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Recently two questions about dictionaries have been posted here:

As far as I can remember, this is the first time questions about dictionaries have been posted on this site, so it's a bit of a scope-stretching exercise. Neither of them have any close-votes yet, but during some chat discussion the idea came up that dictionaries might not be on-topic here. So I thought to bring the discussion formally to meta.

Should questions about dictionaries be considered on-topic here?

(Note that this question is not the same as "should dictionaries be considered literature". Site scope and definitions of literature are two separate issues.)

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    I personally think they're more suitable in like Linguistics SE – North Læraðr Sep 11 at 20:28
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The meta question was prompted by the recent submission of two questions, one about the Oxford English Dictionary (aka OED) and one about the existence of a dictionary of African-American Vernacular English (AAVE). Neither of these questions exhibits any connection wit literature, neither based on the conventional definition of literature, nor on our site's lax definition of scope. (Of course, arguing against these questions based on the site scope's implicit definition of literature is unsatisfactory in a discussion about site scope, since that line of argument would easily become circular.) Neither of these questions has any relevance to literary analysis or literary appreciation.

I think we need more accurate terms to describe those questions: the OED question is about lexicography; the AAVE question is relevant to both lexicography and sociolinguistics.

Lexicography is, simply put, "the writing of dictionaries" (Language and Linguistics: The Key Concepts by R. L. Trask, second edition edited by Peter Stockwell. Routledge, 2007, page 150-151). It is a discipline with methods and tools that are very different from literary criticsm and literary theory. To give you an idea, I will quote that the glossary entry quoted above says about the development of lexicography in the last few decades:

In the last couple of decades, lexicography has been revolutionized by the introduction of corpus-based techniques, and modern dictionaries are now usually based upon huge corpora of English, from which words, forms, spellings, meanings and grammatical behaviour are extracted, thus allowing lexicographers to appeal directly to the observed facts of usage. Also noteworthy are the numerous innovations introduced by the COBUILD dictionaries and by other dictionaries specially written for advanced foreign learners of English. These describe words as they are observably used by the speech community, rather than as defined by the lexicographer alone or in prestigious texts.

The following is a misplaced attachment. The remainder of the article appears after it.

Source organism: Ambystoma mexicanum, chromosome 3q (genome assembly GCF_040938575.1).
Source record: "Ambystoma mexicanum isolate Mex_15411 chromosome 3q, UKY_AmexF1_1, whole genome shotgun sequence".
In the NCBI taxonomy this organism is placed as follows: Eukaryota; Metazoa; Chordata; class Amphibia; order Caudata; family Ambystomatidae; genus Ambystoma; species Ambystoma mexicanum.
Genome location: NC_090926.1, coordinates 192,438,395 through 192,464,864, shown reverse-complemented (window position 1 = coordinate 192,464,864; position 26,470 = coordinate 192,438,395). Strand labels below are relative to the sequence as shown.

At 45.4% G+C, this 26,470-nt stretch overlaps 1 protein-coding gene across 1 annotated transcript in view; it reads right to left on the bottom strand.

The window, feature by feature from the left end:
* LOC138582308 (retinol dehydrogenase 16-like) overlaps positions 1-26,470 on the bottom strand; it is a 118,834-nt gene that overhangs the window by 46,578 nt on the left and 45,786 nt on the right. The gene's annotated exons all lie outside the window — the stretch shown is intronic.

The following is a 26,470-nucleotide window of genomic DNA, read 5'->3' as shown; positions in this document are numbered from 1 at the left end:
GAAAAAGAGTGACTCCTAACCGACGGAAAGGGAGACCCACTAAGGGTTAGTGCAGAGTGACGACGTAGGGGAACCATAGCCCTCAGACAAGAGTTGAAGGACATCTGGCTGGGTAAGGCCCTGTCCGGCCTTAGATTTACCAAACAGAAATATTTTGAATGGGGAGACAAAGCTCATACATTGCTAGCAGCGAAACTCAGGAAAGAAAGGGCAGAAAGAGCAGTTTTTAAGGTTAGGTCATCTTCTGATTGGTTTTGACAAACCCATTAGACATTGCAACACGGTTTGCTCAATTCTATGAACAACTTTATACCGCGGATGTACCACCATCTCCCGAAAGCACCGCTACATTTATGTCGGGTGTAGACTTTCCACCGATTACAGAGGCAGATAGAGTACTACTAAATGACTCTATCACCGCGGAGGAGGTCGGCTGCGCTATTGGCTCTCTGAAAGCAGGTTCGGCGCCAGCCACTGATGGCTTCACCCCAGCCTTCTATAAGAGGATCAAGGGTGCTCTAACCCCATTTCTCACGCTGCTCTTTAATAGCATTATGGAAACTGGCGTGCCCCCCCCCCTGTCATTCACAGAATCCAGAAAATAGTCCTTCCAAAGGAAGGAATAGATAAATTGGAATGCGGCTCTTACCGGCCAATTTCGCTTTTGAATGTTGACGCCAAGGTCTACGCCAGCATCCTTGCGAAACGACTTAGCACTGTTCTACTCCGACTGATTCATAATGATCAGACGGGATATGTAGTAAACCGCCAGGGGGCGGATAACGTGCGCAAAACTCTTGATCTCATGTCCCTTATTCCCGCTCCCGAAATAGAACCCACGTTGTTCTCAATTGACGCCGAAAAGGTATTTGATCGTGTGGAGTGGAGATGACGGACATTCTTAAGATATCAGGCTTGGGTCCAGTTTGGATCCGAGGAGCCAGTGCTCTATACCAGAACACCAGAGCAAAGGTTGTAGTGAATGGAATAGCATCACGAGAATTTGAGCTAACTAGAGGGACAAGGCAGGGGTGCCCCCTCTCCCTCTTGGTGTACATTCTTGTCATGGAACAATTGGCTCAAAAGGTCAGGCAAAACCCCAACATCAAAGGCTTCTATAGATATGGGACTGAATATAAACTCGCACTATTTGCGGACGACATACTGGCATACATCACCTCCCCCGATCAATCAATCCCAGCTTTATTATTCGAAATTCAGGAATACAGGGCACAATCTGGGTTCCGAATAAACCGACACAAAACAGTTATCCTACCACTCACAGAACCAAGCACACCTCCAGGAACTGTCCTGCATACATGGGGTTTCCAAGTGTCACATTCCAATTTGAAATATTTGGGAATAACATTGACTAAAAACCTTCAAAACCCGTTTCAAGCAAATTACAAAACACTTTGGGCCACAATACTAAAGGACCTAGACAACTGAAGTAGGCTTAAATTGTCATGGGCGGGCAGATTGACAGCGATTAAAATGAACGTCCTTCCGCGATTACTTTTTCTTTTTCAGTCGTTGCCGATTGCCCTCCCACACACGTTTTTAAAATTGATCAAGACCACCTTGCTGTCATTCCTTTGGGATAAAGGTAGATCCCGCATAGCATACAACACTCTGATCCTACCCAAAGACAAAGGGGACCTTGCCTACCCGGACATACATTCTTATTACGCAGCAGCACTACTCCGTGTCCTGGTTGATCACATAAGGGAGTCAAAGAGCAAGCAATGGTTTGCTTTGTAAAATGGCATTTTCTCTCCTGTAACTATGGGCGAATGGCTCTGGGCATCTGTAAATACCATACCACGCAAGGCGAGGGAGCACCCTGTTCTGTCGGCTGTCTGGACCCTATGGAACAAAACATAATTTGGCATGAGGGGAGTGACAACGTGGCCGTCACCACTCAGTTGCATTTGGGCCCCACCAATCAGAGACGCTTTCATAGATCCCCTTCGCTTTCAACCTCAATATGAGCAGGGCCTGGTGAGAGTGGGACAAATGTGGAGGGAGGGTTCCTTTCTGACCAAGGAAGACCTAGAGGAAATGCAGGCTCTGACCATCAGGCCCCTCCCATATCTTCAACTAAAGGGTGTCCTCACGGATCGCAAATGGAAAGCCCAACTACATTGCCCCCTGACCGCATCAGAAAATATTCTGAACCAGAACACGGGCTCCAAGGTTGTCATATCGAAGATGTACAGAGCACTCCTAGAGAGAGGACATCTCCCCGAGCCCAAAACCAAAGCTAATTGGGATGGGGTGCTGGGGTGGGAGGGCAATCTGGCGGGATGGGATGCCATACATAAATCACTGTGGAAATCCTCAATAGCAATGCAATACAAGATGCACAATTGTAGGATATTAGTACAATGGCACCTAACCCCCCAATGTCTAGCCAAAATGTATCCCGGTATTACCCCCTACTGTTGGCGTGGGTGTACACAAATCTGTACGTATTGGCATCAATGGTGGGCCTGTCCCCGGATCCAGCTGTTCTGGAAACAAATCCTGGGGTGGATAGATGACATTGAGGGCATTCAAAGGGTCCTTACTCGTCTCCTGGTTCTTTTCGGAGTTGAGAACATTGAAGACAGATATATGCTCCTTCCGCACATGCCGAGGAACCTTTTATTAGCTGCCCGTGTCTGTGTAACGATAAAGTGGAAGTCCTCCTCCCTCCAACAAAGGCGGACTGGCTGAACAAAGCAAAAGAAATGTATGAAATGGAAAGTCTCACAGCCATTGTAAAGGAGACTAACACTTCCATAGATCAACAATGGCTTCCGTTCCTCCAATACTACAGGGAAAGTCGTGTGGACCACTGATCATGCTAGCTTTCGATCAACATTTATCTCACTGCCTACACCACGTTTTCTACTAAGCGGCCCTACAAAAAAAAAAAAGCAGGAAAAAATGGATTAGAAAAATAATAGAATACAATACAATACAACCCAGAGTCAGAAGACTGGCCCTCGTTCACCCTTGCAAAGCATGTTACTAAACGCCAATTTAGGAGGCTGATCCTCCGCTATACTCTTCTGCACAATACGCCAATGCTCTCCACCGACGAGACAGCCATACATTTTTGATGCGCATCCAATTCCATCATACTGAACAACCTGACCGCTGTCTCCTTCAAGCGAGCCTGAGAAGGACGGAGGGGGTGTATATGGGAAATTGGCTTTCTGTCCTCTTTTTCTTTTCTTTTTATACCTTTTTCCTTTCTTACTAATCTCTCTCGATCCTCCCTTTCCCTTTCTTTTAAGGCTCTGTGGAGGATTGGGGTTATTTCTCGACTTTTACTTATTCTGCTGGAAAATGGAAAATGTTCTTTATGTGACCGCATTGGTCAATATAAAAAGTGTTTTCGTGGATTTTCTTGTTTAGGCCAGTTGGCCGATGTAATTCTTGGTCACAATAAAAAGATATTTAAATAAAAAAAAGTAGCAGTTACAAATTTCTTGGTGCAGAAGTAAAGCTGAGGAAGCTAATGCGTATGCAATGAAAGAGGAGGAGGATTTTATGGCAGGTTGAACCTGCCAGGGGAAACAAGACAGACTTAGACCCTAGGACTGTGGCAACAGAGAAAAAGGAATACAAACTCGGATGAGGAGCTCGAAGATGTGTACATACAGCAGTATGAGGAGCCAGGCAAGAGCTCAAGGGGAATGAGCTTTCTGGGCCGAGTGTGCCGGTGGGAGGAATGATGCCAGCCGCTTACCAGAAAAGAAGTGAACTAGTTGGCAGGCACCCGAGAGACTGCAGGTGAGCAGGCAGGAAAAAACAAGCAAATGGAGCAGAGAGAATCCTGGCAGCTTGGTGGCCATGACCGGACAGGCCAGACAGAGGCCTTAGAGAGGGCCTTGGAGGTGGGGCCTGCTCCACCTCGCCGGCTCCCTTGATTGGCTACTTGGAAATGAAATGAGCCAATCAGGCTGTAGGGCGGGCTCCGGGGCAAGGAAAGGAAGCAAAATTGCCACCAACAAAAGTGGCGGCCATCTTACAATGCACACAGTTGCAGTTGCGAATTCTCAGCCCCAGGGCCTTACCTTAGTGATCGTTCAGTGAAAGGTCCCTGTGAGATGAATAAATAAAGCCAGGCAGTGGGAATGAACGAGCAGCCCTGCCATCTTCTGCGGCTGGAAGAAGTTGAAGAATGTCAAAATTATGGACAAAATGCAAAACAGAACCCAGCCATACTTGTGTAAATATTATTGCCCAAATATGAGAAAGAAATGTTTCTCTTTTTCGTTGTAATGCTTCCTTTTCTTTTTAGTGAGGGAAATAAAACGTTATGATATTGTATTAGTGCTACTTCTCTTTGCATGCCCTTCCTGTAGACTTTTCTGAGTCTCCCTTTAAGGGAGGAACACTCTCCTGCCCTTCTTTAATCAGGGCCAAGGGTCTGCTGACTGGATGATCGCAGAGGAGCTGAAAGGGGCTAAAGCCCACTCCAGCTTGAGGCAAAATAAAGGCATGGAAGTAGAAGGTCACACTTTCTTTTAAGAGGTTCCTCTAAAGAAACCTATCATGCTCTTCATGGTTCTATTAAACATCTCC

The point of this quote is to show that lexicographical work is something vastly different from asking questions about meaning or interpretation in literary texts.

Sociolinguistics is "the branch of linguistics which studies the relation between language and society" (Language and Linguistics: The Key Concepts by R. L. Trask, second edition edited by Peter Stockwell. Routledge, 2007, page 264-265). Sociolinguistics studies phenomena such as diglossia, the effects of language contact, dialect geography and variation in languages between social groups (including male versus female speakers, old versus young, and linguistic differences between ethnic groups). This is another branch of linguistics that uses methods and tools that are unrelated to those of literary criticism.

Since both these linguistic disciplines are so far removed from the study of literature, attracting experts in these fields [1] would not significantly increase the community's ability to answer the questions that are already on topic here.

Based on the above, I argue that lexicography and sociolinguistics are off topic on Literature SE.

Does that mean that all questions about "dictionaries" are off topic? Not necessarily, since I see two types of exceptions:

  1. Dictionaries of literary terms. Since the meaning of literary terms is a valid topic on this site, we should also accept questions about dictionaries or glossaries of literary terms. (Such questions obviously need to conform to more general rules; for example, recommendation requests for dictionaries of literary terms would remain off topic.)
  2. Literary works that merely borrow the form of a dictionary with a totally different purpose than lexicography. Examples include The Devil's Dictionary by Ambrose Bierce and Dictionnaire des idées reçues by Gustave Flaubert. These works employ the dictionary form, not to explain the meaning of words, but to satirically expose certain ideas held by part of the population.

[1] I am skeptical about our chances of attracting experts in these fields. In the three and a half years of this site's existence, no professor of literature has become a regular contributor on this site.

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  • (Not a regular contributor, perhaps, but at least one or two professors of literature have come and contributed some posts here.) – Rand al'Thor Sep 13 at 13:18
  • @Randal'Thor And Philly, with eight answers so far. – Tsundoku Sep 15 at 9:35

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